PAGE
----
New escalation of US trade war returns China to Brazilian soybeans

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Chinese buyers return to Brazilian soybeans following a further escalation of the US-China trade war.

According to the Bloomberg portal, the Chinese are bidding for Brazilian soy shipments in August, September and October.

Anonymous sources say China intends to buy the Brazilian product following US President Donald Trump’s announcement about additional tariffs.

Despite the resumption, Chinese companies are not currently planning to suspend or cancel US soybean shipments.

With Chinese interest in soybeans, Brazilian soybeans had a rise in prices, such as the port of Paranaguá, which had its October premium raised to 11%.

In turn, Ana Luiza Lodi, an analyst at INTL FCStone, said that Brazilian supplies available for shipment are limited, as the country’s stocks are low.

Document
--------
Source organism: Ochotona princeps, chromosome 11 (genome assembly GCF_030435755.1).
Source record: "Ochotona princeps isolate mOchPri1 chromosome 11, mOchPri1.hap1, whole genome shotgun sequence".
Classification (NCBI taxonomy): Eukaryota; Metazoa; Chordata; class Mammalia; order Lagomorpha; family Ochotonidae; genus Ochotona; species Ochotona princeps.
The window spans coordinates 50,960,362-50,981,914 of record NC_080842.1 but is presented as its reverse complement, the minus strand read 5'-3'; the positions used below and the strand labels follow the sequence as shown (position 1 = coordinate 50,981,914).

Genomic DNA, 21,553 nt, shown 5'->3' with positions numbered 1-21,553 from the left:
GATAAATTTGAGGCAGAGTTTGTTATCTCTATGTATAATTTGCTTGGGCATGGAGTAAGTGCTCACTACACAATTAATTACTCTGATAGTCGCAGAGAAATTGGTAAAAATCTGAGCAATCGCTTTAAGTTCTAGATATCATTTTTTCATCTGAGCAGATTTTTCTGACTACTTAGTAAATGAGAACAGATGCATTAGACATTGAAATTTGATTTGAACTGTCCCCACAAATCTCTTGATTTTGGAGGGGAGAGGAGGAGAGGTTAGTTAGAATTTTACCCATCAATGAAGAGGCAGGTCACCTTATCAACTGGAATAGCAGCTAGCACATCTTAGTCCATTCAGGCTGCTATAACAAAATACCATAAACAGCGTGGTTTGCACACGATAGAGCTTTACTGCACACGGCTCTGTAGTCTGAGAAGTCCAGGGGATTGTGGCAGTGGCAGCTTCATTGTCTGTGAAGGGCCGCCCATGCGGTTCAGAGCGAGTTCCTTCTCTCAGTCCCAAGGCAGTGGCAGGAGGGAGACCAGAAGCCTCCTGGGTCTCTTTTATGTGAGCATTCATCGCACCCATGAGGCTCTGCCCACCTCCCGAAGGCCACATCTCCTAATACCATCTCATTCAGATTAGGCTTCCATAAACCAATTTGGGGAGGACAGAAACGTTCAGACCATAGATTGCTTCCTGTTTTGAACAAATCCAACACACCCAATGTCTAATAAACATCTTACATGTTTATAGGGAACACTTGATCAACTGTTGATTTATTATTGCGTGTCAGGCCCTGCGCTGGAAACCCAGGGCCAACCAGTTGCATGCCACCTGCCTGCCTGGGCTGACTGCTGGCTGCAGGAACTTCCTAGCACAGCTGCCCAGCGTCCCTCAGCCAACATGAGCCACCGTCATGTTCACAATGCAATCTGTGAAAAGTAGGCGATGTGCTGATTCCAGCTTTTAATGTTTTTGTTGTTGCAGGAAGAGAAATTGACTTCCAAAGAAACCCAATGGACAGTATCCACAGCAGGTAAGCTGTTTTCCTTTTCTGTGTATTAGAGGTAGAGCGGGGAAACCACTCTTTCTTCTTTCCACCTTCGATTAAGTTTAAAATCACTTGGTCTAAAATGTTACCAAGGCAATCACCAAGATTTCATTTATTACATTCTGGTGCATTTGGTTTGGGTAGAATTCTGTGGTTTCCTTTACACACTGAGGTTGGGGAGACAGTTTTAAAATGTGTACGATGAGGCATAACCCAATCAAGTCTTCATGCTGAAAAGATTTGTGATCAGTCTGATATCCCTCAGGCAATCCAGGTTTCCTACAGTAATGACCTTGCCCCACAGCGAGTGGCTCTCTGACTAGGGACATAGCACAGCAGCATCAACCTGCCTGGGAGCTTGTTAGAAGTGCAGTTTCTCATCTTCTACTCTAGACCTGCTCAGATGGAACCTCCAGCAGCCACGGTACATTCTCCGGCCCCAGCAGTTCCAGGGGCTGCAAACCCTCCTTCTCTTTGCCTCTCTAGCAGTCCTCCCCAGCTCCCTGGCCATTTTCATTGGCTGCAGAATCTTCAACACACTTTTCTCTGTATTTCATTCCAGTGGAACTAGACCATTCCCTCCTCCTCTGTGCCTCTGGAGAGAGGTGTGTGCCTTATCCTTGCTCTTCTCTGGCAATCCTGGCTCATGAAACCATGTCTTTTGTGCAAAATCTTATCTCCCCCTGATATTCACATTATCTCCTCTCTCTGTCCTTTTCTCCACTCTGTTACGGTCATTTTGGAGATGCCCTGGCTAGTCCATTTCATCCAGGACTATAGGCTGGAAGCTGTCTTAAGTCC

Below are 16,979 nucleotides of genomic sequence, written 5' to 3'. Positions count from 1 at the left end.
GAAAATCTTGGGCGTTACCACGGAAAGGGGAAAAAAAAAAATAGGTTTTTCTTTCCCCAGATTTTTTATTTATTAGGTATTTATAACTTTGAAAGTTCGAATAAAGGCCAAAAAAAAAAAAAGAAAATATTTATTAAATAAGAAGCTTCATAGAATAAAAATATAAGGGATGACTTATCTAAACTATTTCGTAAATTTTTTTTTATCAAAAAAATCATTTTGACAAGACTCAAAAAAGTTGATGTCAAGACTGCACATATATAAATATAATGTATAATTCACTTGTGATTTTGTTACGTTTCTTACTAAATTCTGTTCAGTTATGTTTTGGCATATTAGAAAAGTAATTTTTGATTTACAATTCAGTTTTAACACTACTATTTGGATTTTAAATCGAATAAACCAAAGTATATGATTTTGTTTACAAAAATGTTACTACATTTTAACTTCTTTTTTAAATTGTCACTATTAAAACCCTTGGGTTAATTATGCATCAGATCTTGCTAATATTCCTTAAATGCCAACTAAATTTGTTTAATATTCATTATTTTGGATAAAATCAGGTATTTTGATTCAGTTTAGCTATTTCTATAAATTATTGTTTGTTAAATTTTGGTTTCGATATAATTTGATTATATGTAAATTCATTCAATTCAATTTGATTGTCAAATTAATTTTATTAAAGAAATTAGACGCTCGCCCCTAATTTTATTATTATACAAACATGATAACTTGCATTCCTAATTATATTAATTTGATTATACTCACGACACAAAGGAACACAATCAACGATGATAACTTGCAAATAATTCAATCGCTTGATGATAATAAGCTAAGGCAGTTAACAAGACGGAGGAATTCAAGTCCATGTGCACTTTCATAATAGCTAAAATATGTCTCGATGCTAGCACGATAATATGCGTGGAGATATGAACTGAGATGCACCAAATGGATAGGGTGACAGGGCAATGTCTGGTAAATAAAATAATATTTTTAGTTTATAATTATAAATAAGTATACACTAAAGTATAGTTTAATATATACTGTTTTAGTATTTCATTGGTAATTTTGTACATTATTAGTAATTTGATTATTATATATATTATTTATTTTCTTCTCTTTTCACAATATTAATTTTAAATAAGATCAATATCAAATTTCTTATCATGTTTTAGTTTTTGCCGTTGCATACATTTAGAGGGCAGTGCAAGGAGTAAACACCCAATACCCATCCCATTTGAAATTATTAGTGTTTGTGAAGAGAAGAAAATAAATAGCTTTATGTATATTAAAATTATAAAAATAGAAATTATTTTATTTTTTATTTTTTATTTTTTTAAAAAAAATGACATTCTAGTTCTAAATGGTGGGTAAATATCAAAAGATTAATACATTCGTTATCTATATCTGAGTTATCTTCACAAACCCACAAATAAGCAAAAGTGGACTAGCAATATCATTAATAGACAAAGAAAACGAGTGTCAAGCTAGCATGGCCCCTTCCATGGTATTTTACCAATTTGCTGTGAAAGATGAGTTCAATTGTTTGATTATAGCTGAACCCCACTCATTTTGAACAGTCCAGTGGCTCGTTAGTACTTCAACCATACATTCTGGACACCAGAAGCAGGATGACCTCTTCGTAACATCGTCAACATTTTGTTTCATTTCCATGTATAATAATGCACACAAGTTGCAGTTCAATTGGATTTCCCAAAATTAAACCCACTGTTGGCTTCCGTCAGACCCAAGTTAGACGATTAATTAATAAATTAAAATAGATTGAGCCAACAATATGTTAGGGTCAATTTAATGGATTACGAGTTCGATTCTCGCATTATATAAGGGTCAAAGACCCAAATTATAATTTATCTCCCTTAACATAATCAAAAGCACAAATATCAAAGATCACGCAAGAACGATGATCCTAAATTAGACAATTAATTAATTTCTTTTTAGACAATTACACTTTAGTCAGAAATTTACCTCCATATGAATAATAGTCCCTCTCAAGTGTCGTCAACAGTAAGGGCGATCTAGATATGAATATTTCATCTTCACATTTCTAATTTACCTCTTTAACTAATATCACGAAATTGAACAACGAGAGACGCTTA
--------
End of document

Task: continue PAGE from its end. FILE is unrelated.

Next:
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“Domestic consumption is strong amid higher demand for food,” said the analyst.

“If port premiums continue to rise, we will see further speculation that Brazil may import soybeans into local supplies in order to release its production for export to China.”

Noting that China usually buys Brazilian soy at this time of year, Asians have changed their minds and decided to buy loads of American soy as a gesture to ease the trade war between the two countries.

Last week, for example, Asians purchased approximately 135,000 tonnes of US soybeans, which is almost half the amount that should be shipped during this period.

In general, since the beginning of the Sino-US trade war, Brazilian soy exports to China have grown by more than 50%. In February, US Secretary of Agriculture Sonny Perdue stated that China has committed to buy an additional ten million tons of US soy. According to data from the US Department of Agriculture (USDA), China is yet to buy about seven million tons of soybeans to comply with the deal.

In early May, US President Donald Trump announced that he planned to introduce new tariffs on Chinese products. As a result, as of May 10, US tariffs on a range of Chinese products have been raised from 10 percent to 25 percent on goods worth $200 billion.

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